• As a design analyst you are in the unique position of working and interfacing with the business/your users and working with your technical team to give input on the technical design. So you get to wear both a functional hat and a technical hat. You get to become an expert in your user’s process and really design from a user experience perspective while also getting to dabble in the more technical aspects of an MIS job so you don’t have to choose to be strictly functional or technical, you can be a hybrid of both.
• When I was placed on a team for my first project, I had to help with solutions for how our system handled international taxes. I had to learn everything I could about the financial side of the international business. I was then introduced to the Procure-to-Pay process in which I had to learn about how the international business placed orders, how they procured the products they were paying for and how to set up their accounts in SAP to reflect the orders they were placing, paying for, and procuring from our terminal. In my first 6 months, I had to learn all sorts of aspects of this new business that would have left me lost and overwhelmed had I not had the diverse background given to me by the MIS curriculum.
What is you dream job / position? Or where do you want to take your career?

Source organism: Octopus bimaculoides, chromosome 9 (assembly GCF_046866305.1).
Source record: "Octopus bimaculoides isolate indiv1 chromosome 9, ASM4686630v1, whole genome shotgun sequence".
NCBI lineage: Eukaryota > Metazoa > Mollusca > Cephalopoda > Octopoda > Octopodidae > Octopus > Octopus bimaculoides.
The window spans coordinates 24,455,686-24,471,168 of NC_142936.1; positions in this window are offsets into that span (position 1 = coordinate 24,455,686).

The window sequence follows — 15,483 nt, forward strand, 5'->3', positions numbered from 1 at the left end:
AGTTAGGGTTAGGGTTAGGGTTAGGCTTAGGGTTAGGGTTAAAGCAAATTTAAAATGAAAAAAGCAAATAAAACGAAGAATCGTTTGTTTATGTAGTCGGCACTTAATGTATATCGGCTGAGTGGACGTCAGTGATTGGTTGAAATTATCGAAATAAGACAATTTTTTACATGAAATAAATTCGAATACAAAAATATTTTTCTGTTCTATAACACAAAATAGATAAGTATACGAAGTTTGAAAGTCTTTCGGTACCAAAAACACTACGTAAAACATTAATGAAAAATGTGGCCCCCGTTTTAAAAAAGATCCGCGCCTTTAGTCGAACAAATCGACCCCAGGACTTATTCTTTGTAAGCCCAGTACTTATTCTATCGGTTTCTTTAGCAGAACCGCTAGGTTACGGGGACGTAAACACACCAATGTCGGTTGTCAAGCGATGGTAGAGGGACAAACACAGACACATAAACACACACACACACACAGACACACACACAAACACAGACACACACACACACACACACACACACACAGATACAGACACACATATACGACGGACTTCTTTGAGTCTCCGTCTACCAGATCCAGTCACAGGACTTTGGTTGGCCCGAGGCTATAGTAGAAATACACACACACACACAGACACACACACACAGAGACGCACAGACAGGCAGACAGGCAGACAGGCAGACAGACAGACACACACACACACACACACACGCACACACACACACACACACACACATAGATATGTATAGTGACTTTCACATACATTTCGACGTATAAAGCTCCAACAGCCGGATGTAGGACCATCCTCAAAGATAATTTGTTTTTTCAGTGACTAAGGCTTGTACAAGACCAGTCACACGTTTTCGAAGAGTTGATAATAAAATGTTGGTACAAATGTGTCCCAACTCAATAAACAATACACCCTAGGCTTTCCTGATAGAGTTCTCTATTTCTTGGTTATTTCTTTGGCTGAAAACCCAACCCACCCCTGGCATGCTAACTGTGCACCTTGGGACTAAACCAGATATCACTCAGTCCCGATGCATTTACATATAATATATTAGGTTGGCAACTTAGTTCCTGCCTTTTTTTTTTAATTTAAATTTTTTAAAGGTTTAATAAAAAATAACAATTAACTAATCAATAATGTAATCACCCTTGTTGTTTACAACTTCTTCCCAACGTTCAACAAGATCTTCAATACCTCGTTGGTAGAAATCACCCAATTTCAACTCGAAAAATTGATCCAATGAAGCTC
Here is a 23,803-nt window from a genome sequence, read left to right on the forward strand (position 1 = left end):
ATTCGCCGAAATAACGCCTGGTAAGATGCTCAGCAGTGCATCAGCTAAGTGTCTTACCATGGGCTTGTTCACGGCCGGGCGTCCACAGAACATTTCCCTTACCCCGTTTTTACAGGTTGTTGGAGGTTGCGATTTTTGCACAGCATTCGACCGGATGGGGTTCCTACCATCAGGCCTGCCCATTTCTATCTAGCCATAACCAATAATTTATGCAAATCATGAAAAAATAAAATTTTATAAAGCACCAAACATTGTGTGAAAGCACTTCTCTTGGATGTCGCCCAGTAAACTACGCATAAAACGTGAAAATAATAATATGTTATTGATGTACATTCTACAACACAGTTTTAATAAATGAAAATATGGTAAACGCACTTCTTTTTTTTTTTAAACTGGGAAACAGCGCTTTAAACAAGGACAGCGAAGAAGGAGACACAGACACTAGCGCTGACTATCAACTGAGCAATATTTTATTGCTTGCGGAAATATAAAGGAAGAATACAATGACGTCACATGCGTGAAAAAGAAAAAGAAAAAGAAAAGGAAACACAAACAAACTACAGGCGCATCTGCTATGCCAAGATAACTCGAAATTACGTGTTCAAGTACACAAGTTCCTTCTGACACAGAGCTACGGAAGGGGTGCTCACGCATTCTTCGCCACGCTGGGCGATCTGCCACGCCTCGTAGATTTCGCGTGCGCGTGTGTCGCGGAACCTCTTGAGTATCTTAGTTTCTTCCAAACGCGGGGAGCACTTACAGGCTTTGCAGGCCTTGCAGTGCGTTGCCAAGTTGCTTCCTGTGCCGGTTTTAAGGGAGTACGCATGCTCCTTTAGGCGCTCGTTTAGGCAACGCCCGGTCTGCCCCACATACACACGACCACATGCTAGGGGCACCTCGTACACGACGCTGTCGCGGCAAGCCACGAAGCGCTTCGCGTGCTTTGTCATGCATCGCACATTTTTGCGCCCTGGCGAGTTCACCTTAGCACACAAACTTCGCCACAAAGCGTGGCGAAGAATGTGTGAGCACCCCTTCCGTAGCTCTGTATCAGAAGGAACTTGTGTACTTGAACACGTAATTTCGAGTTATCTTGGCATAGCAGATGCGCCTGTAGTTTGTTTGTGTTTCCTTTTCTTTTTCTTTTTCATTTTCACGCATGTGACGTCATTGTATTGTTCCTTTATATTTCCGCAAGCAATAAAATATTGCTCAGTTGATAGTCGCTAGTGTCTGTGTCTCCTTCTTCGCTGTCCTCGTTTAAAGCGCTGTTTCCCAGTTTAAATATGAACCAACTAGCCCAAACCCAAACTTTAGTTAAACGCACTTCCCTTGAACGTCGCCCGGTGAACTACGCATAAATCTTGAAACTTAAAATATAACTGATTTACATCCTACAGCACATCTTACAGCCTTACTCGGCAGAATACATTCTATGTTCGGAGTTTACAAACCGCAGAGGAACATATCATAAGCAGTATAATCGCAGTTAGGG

• I really enjoy working on project teams so ideally I would love to progress to being a project manager and getting to lead my own multi-year projects. If I do well enough hopefully I can start getting into the leadership teams that help guide the direction that the IS department takes as a whole.
• I would love to become a manager or maybe even a C-suite member where I can work with all sorts of individuals and create solutions used for many, many years.
What is one skill you are glad you had when you started your career?
• Communication skills! Being able to explain things from multiple points of view is critical when working with audiences that vary in their understanding of what you’re trying to accomplish or when you’re trying to support a user.
• Debugging. Taking the coding classes through the MIS curriculum helped prepare me for Valero since a lot of the work done here is custom to the business needs. If something is not working in the solution I came up with, I know how to look through the hundreds or thousands of lines of code that my developer wrote and I am able to debug the issue.
What surprised you the most about your job?
• How creative I get to be and how diverse my role is. Valero wants to make sure the business has every advantage possible through there IT systems so a lot of the things we design are custom, so it really gives you the ability to design something that is brand new and pushes the envelope. Additionally, no 2 days are the same. Being on a project team you are constantly taking on new responsibilities and playing different roles so it’s never boring and I am constantly getting to experience new things!
• How early everyone is able to wake up every day :-)
Honestly, I was surprised at how ready and prepared I was to succeed. Again, due to the help and teaching of the professors I had in my time at Baylor, I was ready for the first project I was put on even though I had very little time to absorb all sorts of information.
A feature by Madeleine Tauber